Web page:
spent decades helming a company known for its animated characters. For his next act, the former
Walt Disney Co.
boss is backing a startup that celebrities and others are using to create avatars for the much-hyped metaverse.
In his first career move since leaving the entertainment company in November, Mr. Iger has taken a board seat with Los Angeles-based Genies Inc. He is also an investor in the business, one of five fledgling tech companies he’s recently backed. Other Genies investors include
Bond Capital, Breyer Capital and New Enterprise Associates.
Mr. Iger, 71 years old, met with about two dozen startup executives before making his investments and becoming one of five directors on Genies’ board, he said in an interview with The Wall Street Journal. “I was particularly interested in companies that were using technology for disruptive purposes and, where possible, the intersection between technology and creativity,” he said.
Mr. Iger was chief executive of Disney from 2005 until early 2020, and continued as executive chairman after that until last year.
Genies was founded in 2017 by
a 29-year-old entrepreneur. The company, which has raised $100 million in funding and employs more than 100 people, offers tools for making virtual characters, clothing and accessories backed by nonfungible tokens. NFTs are considered an integral part of what many see as the next big wave of tech innovation dubbed Web 3.0 or Web3.
Genies also operates an NFT marketplace where its users can sell their creations for a 5% fee on primary and secondary sales. Last year Genies signed partnerships with
Universal Music Group
Warner Music Group Corp.
, through which it counts artists such as
and Cardi B as users.
“We believe that avatar ecosystems are going to impact Web3, the same way that mobile apps impacted Web2,” Mr. Nigam said in an interview. “We deliver a variety of different tools, tools that allow users to create different types of avatar species, to create different avatar fashion lines, to be able to create different avatar worlds, and then also avatar interactive experiences.”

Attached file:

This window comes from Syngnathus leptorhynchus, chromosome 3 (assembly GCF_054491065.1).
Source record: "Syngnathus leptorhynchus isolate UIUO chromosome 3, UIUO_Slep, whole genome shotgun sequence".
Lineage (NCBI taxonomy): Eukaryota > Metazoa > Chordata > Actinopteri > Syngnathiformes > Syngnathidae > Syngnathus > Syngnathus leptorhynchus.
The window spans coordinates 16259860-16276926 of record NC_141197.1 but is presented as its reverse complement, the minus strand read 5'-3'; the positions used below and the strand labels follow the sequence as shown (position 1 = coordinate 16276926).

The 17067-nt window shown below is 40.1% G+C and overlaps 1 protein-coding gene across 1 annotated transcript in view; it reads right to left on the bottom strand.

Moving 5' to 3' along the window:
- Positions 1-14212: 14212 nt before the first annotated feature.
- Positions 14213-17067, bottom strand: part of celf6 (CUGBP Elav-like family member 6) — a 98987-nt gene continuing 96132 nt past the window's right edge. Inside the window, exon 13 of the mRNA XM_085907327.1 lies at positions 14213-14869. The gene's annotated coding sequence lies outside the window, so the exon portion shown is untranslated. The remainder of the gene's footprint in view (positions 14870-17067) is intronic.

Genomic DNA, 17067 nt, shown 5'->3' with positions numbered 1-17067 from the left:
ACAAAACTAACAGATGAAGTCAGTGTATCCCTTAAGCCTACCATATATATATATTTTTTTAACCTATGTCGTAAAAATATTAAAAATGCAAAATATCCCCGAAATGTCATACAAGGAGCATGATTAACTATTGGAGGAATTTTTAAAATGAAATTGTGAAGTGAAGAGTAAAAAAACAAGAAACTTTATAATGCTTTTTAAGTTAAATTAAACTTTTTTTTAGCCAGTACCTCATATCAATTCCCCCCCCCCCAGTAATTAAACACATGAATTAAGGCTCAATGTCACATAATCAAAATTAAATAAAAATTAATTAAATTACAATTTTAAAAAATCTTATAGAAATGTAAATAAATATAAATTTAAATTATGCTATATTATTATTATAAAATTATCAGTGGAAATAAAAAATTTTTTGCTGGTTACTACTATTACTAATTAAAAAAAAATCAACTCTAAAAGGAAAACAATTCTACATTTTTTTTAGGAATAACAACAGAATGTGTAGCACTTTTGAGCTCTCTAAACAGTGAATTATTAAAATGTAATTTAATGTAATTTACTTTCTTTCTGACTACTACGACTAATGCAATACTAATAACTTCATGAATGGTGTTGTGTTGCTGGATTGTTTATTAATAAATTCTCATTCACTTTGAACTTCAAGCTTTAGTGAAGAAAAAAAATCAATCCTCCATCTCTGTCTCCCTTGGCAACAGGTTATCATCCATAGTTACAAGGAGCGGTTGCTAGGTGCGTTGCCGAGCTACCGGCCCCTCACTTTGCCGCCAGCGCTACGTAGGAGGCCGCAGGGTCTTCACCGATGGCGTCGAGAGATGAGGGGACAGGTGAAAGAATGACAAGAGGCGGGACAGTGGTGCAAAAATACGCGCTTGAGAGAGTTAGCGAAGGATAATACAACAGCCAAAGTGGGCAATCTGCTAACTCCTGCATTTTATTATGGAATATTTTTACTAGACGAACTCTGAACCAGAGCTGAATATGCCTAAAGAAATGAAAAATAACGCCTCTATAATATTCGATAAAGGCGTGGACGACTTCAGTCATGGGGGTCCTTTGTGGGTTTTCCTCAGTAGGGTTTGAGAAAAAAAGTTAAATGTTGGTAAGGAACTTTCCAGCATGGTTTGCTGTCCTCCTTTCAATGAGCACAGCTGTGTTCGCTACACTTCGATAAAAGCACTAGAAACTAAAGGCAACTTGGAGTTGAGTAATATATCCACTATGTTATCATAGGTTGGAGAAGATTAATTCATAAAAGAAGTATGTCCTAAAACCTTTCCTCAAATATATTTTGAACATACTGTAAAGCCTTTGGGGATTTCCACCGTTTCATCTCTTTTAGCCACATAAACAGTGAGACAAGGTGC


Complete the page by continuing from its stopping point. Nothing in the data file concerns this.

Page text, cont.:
Mr. Iger said he was attracted to Genies because he believes the ability for anyone to easily create and sell virtual goods will change the entertainment industry and be a key component of the metaverse, a term used to describe developing virtual worlds where people are expected to work, learn and socialize. The freedom to use existing intellectual property was particularly appealing.
“Imagine, you know, letting someone buy a Mickey Mouse avatar and customizing it in a way that not only would we never allow it before, but it was kind of hard to do in the physical world,” Mr. Iger said.
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He also said he is a proponent of Web 3.0, which is considered by some as essential to realizing the metaverse. “I’m being entrepreneurial at this point in my life,” he said.
NFTs are a component of the metaverse and Web 3.0 as they certify ownership of unique virtual goods via blockchain technology. Though relatively new and unproven, the NFT market has grown over the past year, with people buying characters, artwork, videogame assets and more to use or show off in virtual worlds. While prices have been volatile, total NFT sales climbed to more than $17 billion in 2021 from less than $100 million in 2020, according to a new report from industry tracker Nonfungible.com and forecasting firm L’Atelier BNP Paribas.
have been drawn to the space, helping to put a pricey collection of NFTs depicting apes called Bored Ape Yacht Club into the spotlight. Genies, through its music-industry partnerships, says it has an edge in the character, or avatar, corner of the market. Still, it remains to be seen as to how much value the NFTs people are buying today will have down the road and what kind of revenue operators of NFT marketplaces can expect.
At Walt Disney, Mr. Iger led negotiations to acquire Marvel Entertainment, Lucasfilm and Pixar, and then successfully integrated those brands alongside well-known legacy characters like Mickey Mouse.
Mr. Iger helped make Disney more tech-centric by overseeing the launch of the company’s popular streaming service Disney+. For his post-Disney life, he likened his decision to join Genies’ board to taking chances on a pitch for a new movie.
“A movie director comes in with a great idea and you take a leap of faith,” he said.
Write to Sarah E. Needleman at email@example.com
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